A prayer that mentioned Jesus 13 times in less than two minutes has sparked heated debate among Pennsylvania lawmakers and a wider discussion about how sectarian prayer and respect for religious diversity can co-exist in public life.
State Rep. Stephanie Borowicz’s March 25 invocation took place just before the House chamber’s first female Muslim, Movita Johnson-Harrell, was sworn in.
“Jesus, we’ve lost sight of you. We’ve forgotten you, God, in our country,” prayed Borowicz, a Clinton County Republican who represents Clinton and Centre counties. “Jesus, you are our only hope.”
The prayer mentioned President Trump, Pennsylvania Gov. Tom Wolf and Israel before closing with a reference to the New Testament verse that “every knee shall bow” at the name of Jesus.
More than a week later, controversy over the prayer shows no signs of dying. It’s a reminder of the challenge of navigating public prayer and the separation of church and state in a society that is increasingly pluralistic.
A former teacher, Borowicz, who is married to a pastor, ran as a Christian conservative and made many biblical references in her 2018 campaign, according to published reports. Borowicz also founded Make a Stand USA, a nonprofit whose goal was “to hold prayer rallies in each state, bringing the country back to God,” she told a Pennsylvania newspaper.
Multiple calls to Borowicz’s offices over the course of several days were not returned.
Her prayer may have run afoul of House guidelines.
“We believe we addressed the matter Monday afternoon on the House Floor when Speaker (Mike) Turzai reminded everyone that the Members of the House come from a wide variety of faiths and we believe it is important to respect this diversity,” Turzai’s office said in a statement issued in response to the controversy. “Speaker Turzai reminded the Members that our guidelines ask them to deliver an inter-faith opening prayer.”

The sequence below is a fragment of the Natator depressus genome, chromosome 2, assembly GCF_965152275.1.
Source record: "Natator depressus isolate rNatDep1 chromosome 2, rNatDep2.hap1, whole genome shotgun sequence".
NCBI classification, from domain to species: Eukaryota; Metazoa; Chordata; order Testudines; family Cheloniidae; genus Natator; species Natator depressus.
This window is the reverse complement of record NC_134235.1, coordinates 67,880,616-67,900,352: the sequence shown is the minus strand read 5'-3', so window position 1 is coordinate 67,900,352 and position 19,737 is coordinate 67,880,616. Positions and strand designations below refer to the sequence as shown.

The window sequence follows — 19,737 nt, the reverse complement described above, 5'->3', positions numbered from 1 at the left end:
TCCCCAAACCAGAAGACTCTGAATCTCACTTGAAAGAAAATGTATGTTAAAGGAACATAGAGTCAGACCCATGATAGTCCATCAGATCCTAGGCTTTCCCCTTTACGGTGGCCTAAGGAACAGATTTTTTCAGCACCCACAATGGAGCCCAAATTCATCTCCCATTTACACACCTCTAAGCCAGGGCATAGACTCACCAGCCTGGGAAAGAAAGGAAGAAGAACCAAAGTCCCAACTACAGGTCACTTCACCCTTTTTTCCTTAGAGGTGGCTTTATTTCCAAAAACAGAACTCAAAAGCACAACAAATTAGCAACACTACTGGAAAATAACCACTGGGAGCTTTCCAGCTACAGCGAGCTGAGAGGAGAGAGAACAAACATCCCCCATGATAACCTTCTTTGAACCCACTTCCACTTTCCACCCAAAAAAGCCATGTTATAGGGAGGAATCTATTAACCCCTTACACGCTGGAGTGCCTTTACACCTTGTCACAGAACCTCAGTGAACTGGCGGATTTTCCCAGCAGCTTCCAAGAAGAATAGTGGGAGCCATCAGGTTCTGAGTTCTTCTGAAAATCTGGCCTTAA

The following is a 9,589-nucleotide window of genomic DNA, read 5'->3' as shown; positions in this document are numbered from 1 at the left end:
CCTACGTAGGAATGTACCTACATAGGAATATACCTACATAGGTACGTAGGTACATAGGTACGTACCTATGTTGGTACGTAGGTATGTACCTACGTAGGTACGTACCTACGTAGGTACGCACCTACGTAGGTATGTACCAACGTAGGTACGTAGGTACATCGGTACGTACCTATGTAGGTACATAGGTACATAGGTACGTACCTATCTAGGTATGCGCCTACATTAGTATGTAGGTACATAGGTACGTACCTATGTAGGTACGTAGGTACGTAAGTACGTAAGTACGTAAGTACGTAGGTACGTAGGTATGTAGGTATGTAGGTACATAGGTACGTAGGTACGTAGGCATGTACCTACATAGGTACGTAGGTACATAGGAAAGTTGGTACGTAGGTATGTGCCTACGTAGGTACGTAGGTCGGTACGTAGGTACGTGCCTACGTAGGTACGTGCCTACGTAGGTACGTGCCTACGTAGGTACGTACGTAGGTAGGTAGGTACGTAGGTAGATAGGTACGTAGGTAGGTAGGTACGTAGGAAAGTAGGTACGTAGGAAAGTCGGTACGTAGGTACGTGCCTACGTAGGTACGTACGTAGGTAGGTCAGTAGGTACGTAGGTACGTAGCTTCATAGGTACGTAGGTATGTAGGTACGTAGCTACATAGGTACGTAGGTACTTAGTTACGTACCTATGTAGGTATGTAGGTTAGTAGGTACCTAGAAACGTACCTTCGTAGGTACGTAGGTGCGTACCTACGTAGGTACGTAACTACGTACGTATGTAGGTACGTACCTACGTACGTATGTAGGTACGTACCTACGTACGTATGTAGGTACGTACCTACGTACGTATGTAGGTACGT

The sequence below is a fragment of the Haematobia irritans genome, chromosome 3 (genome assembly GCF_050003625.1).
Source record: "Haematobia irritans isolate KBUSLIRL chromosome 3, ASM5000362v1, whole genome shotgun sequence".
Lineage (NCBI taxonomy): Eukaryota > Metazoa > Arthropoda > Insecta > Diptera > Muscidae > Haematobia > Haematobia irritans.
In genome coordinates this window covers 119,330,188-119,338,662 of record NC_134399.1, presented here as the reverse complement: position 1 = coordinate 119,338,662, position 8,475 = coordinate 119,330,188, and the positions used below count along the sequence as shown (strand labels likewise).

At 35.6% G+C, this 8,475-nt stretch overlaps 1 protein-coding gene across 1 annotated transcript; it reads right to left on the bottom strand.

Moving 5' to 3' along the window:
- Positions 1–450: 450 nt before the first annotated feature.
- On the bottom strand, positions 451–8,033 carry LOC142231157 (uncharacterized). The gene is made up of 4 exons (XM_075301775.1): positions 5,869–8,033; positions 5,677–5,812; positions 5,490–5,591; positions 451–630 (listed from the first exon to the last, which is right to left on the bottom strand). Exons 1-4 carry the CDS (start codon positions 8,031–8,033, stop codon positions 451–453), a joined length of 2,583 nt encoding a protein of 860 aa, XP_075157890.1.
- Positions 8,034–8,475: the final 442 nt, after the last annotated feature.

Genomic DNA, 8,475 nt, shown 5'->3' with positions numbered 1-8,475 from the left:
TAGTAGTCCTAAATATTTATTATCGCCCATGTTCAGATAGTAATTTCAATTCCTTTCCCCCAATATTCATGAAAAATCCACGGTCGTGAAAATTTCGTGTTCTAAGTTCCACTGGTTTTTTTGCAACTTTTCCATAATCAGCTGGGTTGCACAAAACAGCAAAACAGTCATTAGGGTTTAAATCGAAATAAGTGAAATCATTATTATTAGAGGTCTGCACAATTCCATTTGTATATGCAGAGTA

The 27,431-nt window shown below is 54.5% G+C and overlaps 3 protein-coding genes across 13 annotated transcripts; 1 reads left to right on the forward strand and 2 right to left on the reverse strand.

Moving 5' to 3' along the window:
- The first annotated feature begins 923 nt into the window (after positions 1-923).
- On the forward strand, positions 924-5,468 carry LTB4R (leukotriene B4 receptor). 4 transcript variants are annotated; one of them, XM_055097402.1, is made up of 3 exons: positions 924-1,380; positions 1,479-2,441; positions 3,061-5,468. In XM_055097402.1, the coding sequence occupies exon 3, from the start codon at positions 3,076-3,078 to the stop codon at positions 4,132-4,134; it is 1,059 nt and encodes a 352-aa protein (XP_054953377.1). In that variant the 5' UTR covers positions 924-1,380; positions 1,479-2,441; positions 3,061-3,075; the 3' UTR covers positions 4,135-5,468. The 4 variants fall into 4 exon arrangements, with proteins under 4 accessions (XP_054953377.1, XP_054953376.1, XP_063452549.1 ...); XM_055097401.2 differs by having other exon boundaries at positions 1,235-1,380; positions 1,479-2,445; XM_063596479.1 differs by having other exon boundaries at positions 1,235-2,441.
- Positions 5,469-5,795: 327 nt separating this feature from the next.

Johnson-Harrell said she was appalled and offended by the prayer, not so much for herself as for the 55 guests who had shown up to celebrate her swearing-in. She also said that Borowicz’s remarks were more political statement than prayer.
“It was very chaotic and disrespectful,” said Johnson-Harrell. “I do not have a problem with Jesus. I understand more than many Western Muslims how important Jesus is to Islam.”
Pennsylvania has historically prided itself on tolerance, said retired Presbyterian pastor Jesse Garner, board chair of Interfaith Philadelphia. He believes Borowicz’s prayer didn’t fit that tradition.
“It’s not in keeping with the spirit of what such invitations are supposed to be,” Garner said.
But in an interview with the American Pastors Network on Thursday, Borowicz defended her choice of words. “I had no idea that that would cause controversy,” she said. “It wasn’t directed at anyone.”
In a statement posted the next day on the American Pastors Network blog, Executive Director Gary Dull said that he was grateful “there is still enough respect for God and America’s great Judeo-Christian heritage for those prayers to continue to be offered in the state” and that he trusts that freedom will continue.